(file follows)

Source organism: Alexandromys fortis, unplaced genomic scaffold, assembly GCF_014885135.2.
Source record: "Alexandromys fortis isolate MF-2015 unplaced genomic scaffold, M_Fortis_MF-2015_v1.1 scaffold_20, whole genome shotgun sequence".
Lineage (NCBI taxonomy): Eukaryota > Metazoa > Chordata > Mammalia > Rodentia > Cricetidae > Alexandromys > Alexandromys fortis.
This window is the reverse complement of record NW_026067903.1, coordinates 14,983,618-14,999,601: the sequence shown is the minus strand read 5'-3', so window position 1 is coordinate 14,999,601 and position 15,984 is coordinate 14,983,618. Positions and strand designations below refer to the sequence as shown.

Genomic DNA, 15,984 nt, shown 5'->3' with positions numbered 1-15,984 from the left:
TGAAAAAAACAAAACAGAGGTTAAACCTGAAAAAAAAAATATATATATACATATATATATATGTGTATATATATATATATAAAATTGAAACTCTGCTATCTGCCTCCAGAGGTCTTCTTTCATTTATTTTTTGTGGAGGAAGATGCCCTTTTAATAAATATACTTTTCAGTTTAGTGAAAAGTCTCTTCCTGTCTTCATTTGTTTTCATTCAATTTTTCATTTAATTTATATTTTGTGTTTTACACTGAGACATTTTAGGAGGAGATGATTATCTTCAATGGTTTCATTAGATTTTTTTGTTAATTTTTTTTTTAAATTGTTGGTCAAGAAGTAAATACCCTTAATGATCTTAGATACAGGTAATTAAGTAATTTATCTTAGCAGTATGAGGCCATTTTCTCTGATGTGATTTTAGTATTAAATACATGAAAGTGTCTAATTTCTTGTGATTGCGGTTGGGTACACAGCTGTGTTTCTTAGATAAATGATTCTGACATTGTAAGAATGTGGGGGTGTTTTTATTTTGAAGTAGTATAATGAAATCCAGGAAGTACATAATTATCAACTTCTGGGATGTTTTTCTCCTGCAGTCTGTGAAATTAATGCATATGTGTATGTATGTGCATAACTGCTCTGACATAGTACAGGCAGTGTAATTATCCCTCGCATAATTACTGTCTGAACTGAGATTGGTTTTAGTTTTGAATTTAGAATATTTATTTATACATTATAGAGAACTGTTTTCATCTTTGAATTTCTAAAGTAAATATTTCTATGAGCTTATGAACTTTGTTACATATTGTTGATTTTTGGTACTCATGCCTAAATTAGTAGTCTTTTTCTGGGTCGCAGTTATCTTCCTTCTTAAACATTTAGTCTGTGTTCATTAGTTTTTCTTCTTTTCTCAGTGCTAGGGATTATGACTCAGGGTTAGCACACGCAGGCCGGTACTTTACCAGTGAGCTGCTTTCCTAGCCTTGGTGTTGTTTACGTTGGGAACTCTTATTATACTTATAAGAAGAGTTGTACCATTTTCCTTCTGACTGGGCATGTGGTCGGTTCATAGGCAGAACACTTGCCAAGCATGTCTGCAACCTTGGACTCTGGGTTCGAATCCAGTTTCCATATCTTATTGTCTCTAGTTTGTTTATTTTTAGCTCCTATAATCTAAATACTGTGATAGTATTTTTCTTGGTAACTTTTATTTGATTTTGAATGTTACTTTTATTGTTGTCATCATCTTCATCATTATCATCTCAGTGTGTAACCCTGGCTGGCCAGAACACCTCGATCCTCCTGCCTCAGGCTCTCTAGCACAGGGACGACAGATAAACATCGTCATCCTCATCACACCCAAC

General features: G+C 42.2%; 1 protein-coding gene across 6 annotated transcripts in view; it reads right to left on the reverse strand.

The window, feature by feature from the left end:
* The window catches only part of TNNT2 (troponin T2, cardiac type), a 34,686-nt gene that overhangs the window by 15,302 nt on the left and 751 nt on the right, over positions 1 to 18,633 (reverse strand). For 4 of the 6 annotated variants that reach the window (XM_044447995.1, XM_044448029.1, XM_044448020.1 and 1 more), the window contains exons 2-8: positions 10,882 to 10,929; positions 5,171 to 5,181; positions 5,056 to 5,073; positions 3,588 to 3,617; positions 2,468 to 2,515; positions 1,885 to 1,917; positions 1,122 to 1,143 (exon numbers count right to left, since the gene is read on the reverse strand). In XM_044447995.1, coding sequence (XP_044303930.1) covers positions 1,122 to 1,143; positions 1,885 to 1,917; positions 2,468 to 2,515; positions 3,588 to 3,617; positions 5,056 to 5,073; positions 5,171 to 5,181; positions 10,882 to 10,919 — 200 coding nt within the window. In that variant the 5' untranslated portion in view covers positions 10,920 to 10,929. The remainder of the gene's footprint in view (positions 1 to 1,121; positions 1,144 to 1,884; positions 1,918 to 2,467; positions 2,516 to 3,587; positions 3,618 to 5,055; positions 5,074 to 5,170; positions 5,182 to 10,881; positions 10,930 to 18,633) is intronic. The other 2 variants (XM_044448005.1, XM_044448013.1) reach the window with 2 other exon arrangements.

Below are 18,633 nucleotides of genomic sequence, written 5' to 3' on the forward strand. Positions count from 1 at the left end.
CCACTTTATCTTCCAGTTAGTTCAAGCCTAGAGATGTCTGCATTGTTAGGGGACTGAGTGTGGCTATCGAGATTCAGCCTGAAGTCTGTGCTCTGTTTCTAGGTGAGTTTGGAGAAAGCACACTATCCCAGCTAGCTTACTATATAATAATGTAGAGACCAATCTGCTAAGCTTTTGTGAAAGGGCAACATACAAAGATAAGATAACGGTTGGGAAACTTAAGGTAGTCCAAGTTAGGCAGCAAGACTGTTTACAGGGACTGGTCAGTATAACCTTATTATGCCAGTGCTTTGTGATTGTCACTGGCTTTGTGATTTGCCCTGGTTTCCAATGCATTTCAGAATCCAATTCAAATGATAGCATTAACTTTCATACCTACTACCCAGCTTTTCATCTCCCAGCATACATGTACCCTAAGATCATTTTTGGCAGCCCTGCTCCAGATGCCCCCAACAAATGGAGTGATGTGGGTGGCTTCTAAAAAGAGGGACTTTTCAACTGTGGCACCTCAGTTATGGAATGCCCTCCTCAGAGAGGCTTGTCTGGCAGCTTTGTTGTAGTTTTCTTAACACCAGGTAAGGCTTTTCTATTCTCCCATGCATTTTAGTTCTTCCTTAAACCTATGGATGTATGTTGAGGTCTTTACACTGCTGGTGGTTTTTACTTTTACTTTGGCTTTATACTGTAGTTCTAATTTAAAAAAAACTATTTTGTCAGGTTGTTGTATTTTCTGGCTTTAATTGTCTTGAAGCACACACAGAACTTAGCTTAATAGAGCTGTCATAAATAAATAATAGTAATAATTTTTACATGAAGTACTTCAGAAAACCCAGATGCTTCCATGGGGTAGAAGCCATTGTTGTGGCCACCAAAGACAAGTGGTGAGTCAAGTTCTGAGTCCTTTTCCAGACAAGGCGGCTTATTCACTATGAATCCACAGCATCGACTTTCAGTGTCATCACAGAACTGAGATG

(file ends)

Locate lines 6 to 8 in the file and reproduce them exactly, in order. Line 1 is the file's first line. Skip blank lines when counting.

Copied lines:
TGAAAAAAACAAAACAGAGGTTAAACCTGAAAAAAAAAATATATATATACATATATATATATGTGTATATATATATATATAAAATTGAAACTCTGCTATCTGCCTCCAGAGGTCTTCTTTCATTTATTTTTTGTGGAGGAAGATGCCCTTTTAATAAATATACTTTTCAGTTTAGTGAAAAGTCTCTTCCTGTCTTCATTTGTTTTCATTCAATTTTTCATTTAATTTATATTTTGTGTTTTACACTGAGACATTTTAGGAGGAGATGATTATCTTCAATGGTTTCATTAGATTTTTTTGTTAATTTTTTTTTTAAATTGTTGGTCAAGAAGTAAATACCCTTAATGATCTTAGATACAGGTAATTAAGTAATTTATCTTAGCAGTATGAGGCCATTTTCTCTGATGTGATTTTAGTATTAAATACATGAAAGTGTCTAATTTCTTGTGATTGCGGTTGGGTACACAGCTGTGTTTCTTAGATAAATGATTCTGACATTGTAAGAATGTGGGGGTGTTTTTATTTTGAAGTAGTATAATGAAATCCAGGAAGTACATAATTATCAACTTCTGGGATGTTTTTCTCCTGCAGTCTGTGAAATTAATGCATATGTGTATGTATGTGCATAACTGCTCTGACATAGTACAGGCAGTGTAATTATCCCTCGCATAATTACTGTCTGAACTGAGATTGGTTTTAGTTTTGAATTTAGAATATTTATTTATACATTATAGAGAACTGTTTTCATCTTTGAATTTCTAAAGTAAATATTTCTATGAGCTTATGAACTTTGTTACATATTGTTGATTTTTGGTACTCATGCCTAAATTAGTAGTCTTTTTCTGGGTCGCAGTTATCTTCCTTCTTAAACATTTAGTCTGTGTTCATTAGTTTTTCTTCTTTTCTCAGTGCTAGGGATTATGACTCAGGGTTAGCACACGCAGGCCGGTACTTTACCAGTGAGCTGCTTTCCTAGCCTTGGTGTTGTTTACGTTGGGAACTCTTATTATACTTATAAGAAGAGTTGTACCATTTTCCTTCTGACTGGGCATGTGGTCGGTTCATAGGCAGAACACTTGCCAAGCATGTCTGCAACCTTGGACTCTGGGTTCGAATCCAGTTTCCATATCTTATTGTCTCTAGTTTGTTTATTTTTAGCTCCTATAATCTAAATACTGTGATAGTATTTTTCTTGGTAACTTTTATTTGATTTTGAATGTTACTTTTATTGTTGTCATCATCTTCATCATTATCATCTCAGTGTGTAACCCTGGCTGGCCAGAACACCTCGATCCTCCTGCCTCAGGCTCTCTAGCACAGGGACGACAGATAAACATCGTCATCCTCATCACACCCAAC

General features: G+C 42.2%; 1 protein-coding gene across 6 annotated transcripts in view; it reads right to left on the reverse strand.

The window, feature by feature from the left end: